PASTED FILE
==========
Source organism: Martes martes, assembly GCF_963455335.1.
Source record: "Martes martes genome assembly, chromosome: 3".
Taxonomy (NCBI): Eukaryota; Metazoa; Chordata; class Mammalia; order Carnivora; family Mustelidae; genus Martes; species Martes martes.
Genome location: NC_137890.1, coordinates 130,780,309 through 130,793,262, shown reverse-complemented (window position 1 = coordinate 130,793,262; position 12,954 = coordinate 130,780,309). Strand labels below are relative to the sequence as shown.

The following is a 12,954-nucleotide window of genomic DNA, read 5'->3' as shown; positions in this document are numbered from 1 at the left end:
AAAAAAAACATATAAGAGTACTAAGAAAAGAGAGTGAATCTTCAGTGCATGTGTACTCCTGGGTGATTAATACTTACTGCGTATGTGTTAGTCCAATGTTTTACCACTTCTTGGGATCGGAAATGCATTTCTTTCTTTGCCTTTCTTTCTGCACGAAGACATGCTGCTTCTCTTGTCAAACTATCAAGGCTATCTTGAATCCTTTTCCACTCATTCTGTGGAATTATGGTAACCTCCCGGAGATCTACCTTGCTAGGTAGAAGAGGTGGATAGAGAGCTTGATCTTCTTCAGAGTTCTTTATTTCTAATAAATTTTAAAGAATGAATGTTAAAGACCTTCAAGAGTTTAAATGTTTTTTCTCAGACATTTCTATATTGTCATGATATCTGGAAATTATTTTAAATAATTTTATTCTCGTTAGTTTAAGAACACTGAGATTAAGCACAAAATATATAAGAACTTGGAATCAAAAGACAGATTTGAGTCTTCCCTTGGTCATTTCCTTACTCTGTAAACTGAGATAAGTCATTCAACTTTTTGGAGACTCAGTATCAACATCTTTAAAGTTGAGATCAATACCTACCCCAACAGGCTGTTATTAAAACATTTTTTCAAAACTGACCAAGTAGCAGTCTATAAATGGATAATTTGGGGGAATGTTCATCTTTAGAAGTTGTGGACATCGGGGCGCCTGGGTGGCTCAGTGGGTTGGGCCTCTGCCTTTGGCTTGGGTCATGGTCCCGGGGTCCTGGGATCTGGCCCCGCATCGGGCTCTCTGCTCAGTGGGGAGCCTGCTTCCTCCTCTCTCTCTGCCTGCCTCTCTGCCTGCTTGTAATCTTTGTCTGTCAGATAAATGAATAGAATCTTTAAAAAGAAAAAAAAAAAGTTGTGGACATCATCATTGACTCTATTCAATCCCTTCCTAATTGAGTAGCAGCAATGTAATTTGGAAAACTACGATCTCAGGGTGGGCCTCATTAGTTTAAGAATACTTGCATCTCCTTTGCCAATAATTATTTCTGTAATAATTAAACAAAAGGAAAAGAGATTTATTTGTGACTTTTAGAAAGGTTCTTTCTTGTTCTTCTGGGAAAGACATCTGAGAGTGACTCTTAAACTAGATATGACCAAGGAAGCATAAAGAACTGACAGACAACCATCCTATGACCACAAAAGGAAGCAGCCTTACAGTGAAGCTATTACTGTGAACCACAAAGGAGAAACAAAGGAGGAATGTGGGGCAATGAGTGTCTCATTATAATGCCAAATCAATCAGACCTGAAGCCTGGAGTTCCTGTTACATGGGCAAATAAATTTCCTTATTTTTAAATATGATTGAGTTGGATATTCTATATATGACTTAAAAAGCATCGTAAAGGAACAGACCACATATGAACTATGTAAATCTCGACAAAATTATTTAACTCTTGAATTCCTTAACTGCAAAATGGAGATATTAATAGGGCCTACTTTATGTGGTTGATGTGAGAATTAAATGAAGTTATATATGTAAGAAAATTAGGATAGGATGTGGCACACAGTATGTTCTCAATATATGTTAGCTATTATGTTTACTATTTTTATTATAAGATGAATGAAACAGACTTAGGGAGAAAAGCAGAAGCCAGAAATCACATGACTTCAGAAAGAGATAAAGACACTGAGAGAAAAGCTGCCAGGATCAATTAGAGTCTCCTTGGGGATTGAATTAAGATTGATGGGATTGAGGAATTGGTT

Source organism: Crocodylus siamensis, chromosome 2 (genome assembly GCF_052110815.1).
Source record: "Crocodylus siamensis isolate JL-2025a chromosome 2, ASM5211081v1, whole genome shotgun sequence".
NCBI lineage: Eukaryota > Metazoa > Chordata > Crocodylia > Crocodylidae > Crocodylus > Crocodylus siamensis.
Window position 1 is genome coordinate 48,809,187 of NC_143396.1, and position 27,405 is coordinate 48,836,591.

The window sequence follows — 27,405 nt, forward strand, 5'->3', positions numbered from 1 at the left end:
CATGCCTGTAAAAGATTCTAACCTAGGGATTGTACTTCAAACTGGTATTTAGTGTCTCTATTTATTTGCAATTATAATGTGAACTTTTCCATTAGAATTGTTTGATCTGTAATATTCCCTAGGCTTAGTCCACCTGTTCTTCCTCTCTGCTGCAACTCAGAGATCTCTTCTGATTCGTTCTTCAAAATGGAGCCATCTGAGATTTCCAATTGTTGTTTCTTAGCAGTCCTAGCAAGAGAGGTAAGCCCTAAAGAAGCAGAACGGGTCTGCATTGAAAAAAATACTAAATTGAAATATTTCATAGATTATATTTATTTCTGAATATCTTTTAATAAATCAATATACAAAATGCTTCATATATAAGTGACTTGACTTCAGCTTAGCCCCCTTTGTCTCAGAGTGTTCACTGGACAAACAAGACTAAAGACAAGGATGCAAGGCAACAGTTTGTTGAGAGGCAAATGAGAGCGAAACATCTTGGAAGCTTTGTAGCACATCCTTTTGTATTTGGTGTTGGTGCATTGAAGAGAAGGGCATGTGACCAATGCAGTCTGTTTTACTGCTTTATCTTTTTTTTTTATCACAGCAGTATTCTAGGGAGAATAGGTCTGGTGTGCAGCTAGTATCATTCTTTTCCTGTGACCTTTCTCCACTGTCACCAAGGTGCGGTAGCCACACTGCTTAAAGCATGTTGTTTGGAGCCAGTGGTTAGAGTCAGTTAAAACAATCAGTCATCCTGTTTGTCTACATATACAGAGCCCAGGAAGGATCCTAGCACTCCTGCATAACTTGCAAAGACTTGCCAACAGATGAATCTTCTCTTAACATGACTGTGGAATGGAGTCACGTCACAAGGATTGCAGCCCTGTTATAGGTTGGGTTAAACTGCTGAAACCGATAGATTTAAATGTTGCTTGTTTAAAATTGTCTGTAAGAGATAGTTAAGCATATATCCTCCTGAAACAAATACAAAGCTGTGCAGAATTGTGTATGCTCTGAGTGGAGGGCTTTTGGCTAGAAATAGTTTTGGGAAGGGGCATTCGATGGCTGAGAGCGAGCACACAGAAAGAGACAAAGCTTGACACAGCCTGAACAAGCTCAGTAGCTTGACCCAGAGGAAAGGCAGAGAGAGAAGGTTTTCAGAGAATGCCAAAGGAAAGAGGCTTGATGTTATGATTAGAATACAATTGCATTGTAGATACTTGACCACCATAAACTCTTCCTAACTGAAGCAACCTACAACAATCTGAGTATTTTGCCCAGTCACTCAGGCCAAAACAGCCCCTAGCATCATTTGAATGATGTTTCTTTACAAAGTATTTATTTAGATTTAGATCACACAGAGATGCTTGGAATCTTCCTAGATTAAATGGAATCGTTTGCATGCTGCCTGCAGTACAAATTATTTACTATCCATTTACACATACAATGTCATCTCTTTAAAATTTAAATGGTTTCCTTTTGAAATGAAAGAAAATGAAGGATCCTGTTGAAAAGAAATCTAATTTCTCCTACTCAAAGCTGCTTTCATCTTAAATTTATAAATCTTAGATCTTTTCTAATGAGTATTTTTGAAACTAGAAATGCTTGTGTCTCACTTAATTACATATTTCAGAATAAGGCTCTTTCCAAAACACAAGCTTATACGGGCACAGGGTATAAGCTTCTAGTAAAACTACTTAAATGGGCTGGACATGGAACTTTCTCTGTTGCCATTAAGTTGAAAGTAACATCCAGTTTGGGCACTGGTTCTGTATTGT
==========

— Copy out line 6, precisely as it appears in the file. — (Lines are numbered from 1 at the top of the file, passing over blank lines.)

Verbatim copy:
AAAAAAAACATATAAGAGTACTAAGAAAAGAGAGTGAATCTTCAGTGCATGTGTACTCCTGGGTGATTAATACTTACTGCGTATGTGTTAGTCCAATGTTTTACCACTTCTTGGGATCGGAAATGCATTTCTTTCTTTGCCTTTCTTTCTGCACGAAGACATGCTGCTTCTCTTGTCAAACTATCAAGGCTATCTTGAATCCTTTTCCACTCATTCTGTGGAATTATGGTAACCTCCCGGAGATCTACCTTGCTAGGTAGAAGAGGTGGATAGAGAGCTTGATCTTCTTCAGAGTTCTTTATTTCTAATAAATTTTAAAGAATGAATGTTAAAGACCTTCAAGAGTTTAAATGTTTTTTCTCAGACATTTCTATATTGTCATGATATCTGGAAATTATTTTAAATAATTTTATTCTCGTTAGTTTAAGAACACTGAGATTAAGCACAAAATATATAAGAACTTGGAATCAAAAGACAGATTTGAGTCTTCCCTTGGTCATTTCCTTACTCTGTAAACTGAGATAAGTCATTCAACTTTTTGGAGACTCAGTATCAACATCTTTAAAGTTGAGATCAATACCTACCCCAACAGGCTGTTATTAAAACATTTTTTCAAAACTGACCAAGTAGCAGTCTATAAATGGATAATTTGGGGGAATGTTCATCTTTAGAAGTTGTGGACATCGGGGCGCCTGGGTGGCTCAGTGGGTTGGGCCTCTGCCTTTGGCTTGGGTCATGGTCCCGGGGTCCTGGGATCTGGCCCCGCATCGGGCTCTCTGCTCAGTGGGGAGCCTGCTTCCTCCTCTCTCTCTGCCTGCCTCTCTGCCTGCTTGTAATCTTTGTCTGTCAGATAAATGAATAGAATCTTTAAAAAGAAAAAAAAAAAGTTGTGGACATCATCATTGACTCTATTCAATCCCTTCCTAATTGAGTAGCAGCAATGTAATTTGGAAAACTACGATCTCAGGGTGGGCCTCATTAGTTTAAGAATACTTGCATCTCCTTTGCCAATAATTATTTCTGTAATAATTAAACAAAAGGAAAAGAGATTTATTTGTGACTTTTAGAAAGGTTCTTTCTTGTTCTTCTGGGAAAGACATCTGAGAGTGACTCTTAAACTAGATATGACCAAGGAAGCATAAAGAACTGACAGACAACCATCCTATGACCACAAAAGGAAGCAGCCTTACAGTGAAGCTATTACTGTGAACCACAAAGGAGAAACAAAGGAGGAATGTGGGGCAATGAGTGTCTCATTATAATGCCAAATCAATCAGACCTGAAGCCTGGAGTTCCTGTTACATGGGCAAATAAATTTCCTTATTTTTAAATATGATTGAGTTGGATATTCTATATATGACTTAAAAAGCATCGTAAAGGAACAGACCACATATGAACTATGTAAATCTCGACAAAATTATTTAACTCTTGAATTCCTTAACTGCAAAATGGAGATATTAATAGGGCCTACTTTATGTGGTTGATGTGAGAATTAAATGAAGTTATATATGTAAGAAAATTAGGATAGGATGTGGCACACAGTATGTTCTCAATATATGTTAGCTATTATGTTTACTATTTTTATTATAAGATGAATGAAACAGACTTAGGGAGAAAAGCAGAAGCCAGAAATCACATGACTTCAGAAAGAGATAAAGACACTGAGAGAAAAGCTGCCAGGATCAATTAGAGTCTCCTTGGGGATTGAATTAAGATTGATGGGATTGAGGAATTGGTT